REVIEW: “Cocaine Bear” Is a Hilariously Violent Thrill Ride

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Cocaine Bear — But Why Tho

What can be said about Cocaine Bear that you may not initially expect when you buy a ticket to the theater? And straight off the beat this is very deserving of your theater dollars by the way. Based on the real 1985 story of the wild bear that got high off cocaineCocaine Bear is a highly fictionalized black comedy-slasher that expands the narrative to a set of (highly) violent encounters with the titular bear and the related shenanigans to the loss of smuggled cocaine. It’s absurd, hilarious, gory, and thrilling. It is literally called “Cocaine Bear,” so what else should you expect? Directed by Elizabeth Banks, written by Jimmy Warden, and produced by Lord Miller Productions and distributed by Universal Pictures,

Elizabeth Banks brings a great vision to the table, keenly balancing comedy, gory violence, and thrills. At multiple points you’ll tense as you anticipate a bear attack coming and fear for our wonderful mess of characters. Banks keeps you on the edge of your seat as you ponder about what will happen next. But perhaps more importantly, she does an effective job at showing that what happened to the titular bear is a man-made disaster. While you certainly feel for the human victims of the bear attack, the film concludes that the responsibility ultimately lies with humans to ensure that such a fiasco doesn’t happen again.

The script by Warden may be a bit disorganized at times, especially as it must balance all members of its ensemble cast, but retains this core ethos and sharp hilarity throughout the runtime, balancing well with Banks’ excellent direction. The violence from the Cocaine Bear is a lot more than I expected, and works to great effect. While the gore and suspense will understandably terrify you, you’ll also find it hilariously absurd in the (honestly!) creative ways that Banks and Warden find to kill and maim certain characters. For the scope of the premise, Banks and Warden find imaginative ways of pushing the boundaries of it.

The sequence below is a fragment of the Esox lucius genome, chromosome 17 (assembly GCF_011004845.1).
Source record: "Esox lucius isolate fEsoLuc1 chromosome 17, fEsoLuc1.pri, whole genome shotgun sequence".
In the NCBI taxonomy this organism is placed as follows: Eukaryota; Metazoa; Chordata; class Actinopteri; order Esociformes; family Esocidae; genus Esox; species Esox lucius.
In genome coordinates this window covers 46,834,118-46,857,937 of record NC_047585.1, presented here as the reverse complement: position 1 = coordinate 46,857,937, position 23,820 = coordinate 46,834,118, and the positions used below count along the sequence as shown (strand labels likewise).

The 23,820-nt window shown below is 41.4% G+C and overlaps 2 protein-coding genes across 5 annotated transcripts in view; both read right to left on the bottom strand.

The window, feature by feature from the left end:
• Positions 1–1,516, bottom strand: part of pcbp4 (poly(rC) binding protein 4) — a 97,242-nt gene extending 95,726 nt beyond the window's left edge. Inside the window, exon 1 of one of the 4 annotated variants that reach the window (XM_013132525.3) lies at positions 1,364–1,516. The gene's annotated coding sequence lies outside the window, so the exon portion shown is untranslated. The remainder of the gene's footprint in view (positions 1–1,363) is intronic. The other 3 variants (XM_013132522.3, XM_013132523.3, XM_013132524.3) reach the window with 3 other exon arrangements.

While all the cast brings their A-game, Alden Ehrenreich is the standout as Eddie. Ehrenreich has a unique gift of eliciting laughs and sympathy for his characters predicament, garnering sympathetic “aws” from the audience in between their laughter. He’s a delight to watch as Eddie navigates the sheer absurdity of his and Daveed’s (O’Shea Jackson Jr.) predicament. Kerri Russell  as Sari and Brooklynn Prince as her daughter Deedee also shine in their scenes, and the rest of the cast are able to effectively balance the horror and hilarity as a whole.

The cinematography for Cocaine Bear by John Guleserian is outstanding as he shows the stunning forest and valley landscapes of Georgia. It makes the absurdity of the film even more hilarious in the contrast with the plot. These characters are dealing with a violent and rampaging coked-up bear as they run through beautifully stunning natural parks. It’ll almost make you want to book a trip to a park if fear of an apex predator on drugs doesn’t deter you from doing so.

Cocaine Bear is a hilariously violent thrill ride that will make you scream and laugh many times throughout its runtime. With excellent direction from Elizabeth Banks, a solid and sharp script by Jimmy Warden, creative and hilarious use of violent gore, and superb performances elevates it beyond the intrigue of its absurd title and premise. Balancing how seriously it takes itself with its inherent absurdity, Cocaine Bear a hilarious and violent ride you won’t want to miss when it hits theaters and streaming.

Cocaine Bear is playing in theaters nationwide.


Rating
  • 8/10
    Cocaine Bear (2023) - 8/10
8/10

TL;DR

Cocaine Bear is a hilariously violent thrill ride that will make you scream and laugh many times throughout its runtime…Balancing how seriously it takes itself with its inherent absurdity, Cocaine Bear a hilarious and violent ride you won’t want to miss when it hits theaters and streaming.

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